Badenoch adds: “No group should ever be worse off because of companies’ diversity policies – whether that be black women, or white men … Performative gestures such as compulsory pronouns and rainbow lanyards are often a sign that organisations are struggling to demonstrate how they are being inclusive.”

Whilst I disagree with Badenoch's overall tone, the last part of the above quote does resonate. Creating an inclusive culture is difficult and does take time. The best demonstration of it is feedback from employees.

Edmans, Flammer and Glossner have written some insightful research on this. Here are our thoughts on that here:

Link to blog 👇🏾

Diversity target setting: solution or distraction?
Understanding the most effective way to embed a DEI culture within a firm can enhance performance. However, is narrow target setting, particularly centred on diversity, a help or hindrance?

Coal's (very) long goodbye

Bloomberg (republished in various newspapers) recently highlighted coal's recent period of resurgence, on the back of China's energy insecurity, rising Indian demand, the fallout of the Ukraine war, and " faltering international programs to wean developing economies off fossil fuels".

Coal, the dirtiest fossil fuel, prepares for a long goodbye
Energy insecurity and the fallout from the war in Ukraine are pushing countries back to coal. Read more at

If we go back a few years, many analysts had predicted 'peak coal', with demand expected to plateau and then start to fall. And then, as the Bloomberg article says, the opposite happened.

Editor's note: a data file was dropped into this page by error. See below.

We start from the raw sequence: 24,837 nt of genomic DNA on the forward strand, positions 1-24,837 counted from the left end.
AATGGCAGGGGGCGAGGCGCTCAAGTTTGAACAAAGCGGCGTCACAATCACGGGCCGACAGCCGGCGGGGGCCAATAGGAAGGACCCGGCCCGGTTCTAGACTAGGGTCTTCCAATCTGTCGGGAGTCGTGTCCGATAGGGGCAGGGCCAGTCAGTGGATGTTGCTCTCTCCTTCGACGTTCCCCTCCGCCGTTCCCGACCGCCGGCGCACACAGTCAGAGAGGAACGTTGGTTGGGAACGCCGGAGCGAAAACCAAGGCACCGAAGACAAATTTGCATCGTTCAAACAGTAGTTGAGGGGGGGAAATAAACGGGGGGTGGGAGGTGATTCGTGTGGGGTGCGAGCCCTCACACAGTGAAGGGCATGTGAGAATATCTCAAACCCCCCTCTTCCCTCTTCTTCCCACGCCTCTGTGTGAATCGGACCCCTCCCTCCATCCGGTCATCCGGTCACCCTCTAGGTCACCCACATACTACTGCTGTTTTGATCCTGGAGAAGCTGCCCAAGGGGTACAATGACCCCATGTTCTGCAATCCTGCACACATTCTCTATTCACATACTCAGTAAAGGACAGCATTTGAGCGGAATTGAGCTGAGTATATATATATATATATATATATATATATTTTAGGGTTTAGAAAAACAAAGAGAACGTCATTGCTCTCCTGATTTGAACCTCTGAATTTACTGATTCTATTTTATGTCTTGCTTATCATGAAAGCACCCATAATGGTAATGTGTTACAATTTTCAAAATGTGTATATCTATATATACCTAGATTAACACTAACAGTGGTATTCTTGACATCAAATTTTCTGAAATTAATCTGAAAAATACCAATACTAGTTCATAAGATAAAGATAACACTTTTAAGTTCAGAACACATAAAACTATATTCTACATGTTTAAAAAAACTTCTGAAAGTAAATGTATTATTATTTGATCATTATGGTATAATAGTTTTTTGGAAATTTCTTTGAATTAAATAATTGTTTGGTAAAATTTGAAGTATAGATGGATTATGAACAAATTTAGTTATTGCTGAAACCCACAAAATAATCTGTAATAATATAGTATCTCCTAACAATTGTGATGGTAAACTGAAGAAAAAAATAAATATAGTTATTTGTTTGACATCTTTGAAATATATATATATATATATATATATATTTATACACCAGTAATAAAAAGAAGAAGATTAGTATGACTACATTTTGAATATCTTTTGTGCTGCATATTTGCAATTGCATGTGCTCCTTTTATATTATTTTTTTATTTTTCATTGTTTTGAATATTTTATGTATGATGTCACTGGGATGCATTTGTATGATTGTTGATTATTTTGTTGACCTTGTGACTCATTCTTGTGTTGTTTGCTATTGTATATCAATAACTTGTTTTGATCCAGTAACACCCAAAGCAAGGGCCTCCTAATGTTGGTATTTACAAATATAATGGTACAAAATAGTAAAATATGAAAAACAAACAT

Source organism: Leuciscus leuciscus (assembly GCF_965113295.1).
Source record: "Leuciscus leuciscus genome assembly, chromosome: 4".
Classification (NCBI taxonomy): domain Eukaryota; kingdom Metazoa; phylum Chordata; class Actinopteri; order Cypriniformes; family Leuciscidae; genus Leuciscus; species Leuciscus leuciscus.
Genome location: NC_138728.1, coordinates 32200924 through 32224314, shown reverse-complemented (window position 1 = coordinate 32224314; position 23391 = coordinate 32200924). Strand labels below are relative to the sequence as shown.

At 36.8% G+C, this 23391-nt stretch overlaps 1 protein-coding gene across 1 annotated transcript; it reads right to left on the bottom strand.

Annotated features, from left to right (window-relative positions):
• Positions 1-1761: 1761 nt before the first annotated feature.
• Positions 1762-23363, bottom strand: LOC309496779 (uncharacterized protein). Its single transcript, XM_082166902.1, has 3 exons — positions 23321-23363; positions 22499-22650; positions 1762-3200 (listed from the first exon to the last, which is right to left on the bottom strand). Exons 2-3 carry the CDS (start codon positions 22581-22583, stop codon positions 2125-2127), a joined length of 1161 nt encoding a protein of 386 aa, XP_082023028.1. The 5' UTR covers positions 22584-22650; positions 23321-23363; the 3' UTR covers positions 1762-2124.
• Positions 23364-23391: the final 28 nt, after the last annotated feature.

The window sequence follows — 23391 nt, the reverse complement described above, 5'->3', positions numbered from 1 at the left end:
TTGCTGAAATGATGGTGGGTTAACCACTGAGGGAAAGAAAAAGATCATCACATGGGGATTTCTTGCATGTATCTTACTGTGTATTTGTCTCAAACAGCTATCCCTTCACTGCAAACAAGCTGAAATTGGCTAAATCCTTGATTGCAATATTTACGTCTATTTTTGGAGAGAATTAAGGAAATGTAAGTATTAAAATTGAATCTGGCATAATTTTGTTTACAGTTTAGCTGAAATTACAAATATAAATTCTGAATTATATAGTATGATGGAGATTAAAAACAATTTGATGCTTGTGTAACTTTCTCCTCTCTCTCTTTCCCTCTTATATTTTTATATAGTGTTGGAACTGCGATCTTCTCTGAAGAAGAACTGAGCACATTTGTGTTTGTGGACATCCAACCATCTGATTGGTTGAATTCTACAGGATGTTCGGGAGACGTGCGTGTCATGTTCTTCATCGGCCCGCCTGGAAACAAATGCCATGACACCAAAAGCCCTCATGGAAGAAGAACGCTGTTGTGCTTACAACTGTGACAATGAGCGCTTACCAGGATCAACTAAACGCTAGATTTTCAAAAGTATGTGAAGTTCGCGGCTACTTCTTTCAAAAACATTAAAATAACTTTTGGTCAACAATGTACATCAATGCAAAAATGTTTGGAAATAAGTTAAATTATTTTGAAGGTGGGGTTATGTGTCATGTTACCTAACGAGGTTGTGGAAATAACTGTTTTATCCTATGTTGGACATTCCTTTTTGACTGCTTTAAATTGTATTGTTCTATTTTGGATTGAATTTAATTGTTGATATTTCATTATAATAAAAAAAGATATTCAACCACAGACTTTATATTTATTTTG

Source: IEA Coal 2023 report

Coal is the most carbon-intensive major fossil fuel in use today and it is deeply entrenched in the power system. Coal is responsible for over 40% of all energy sector CO2 emissions. Various IEA reports have highlighted that drastic reductions in its consumption are required to achieve net-zero emissions. Which is why it's seen as a litmus test for countries commitments to actually delivering net zero.

And in some parts of the world, less coal is already being used for electricity generation. For instance, the Ember European Electricity Review 2024 highlighted that Coal generated 12.3% of the regions electricity in 2023. This puts it back in No 4, behind Nuclear (22.9%), Wind (17.6%) and Gas (16.8%). And it reflects a long term drift downwards that dates back decades, only broken by the 2020 & 2021 upward blip.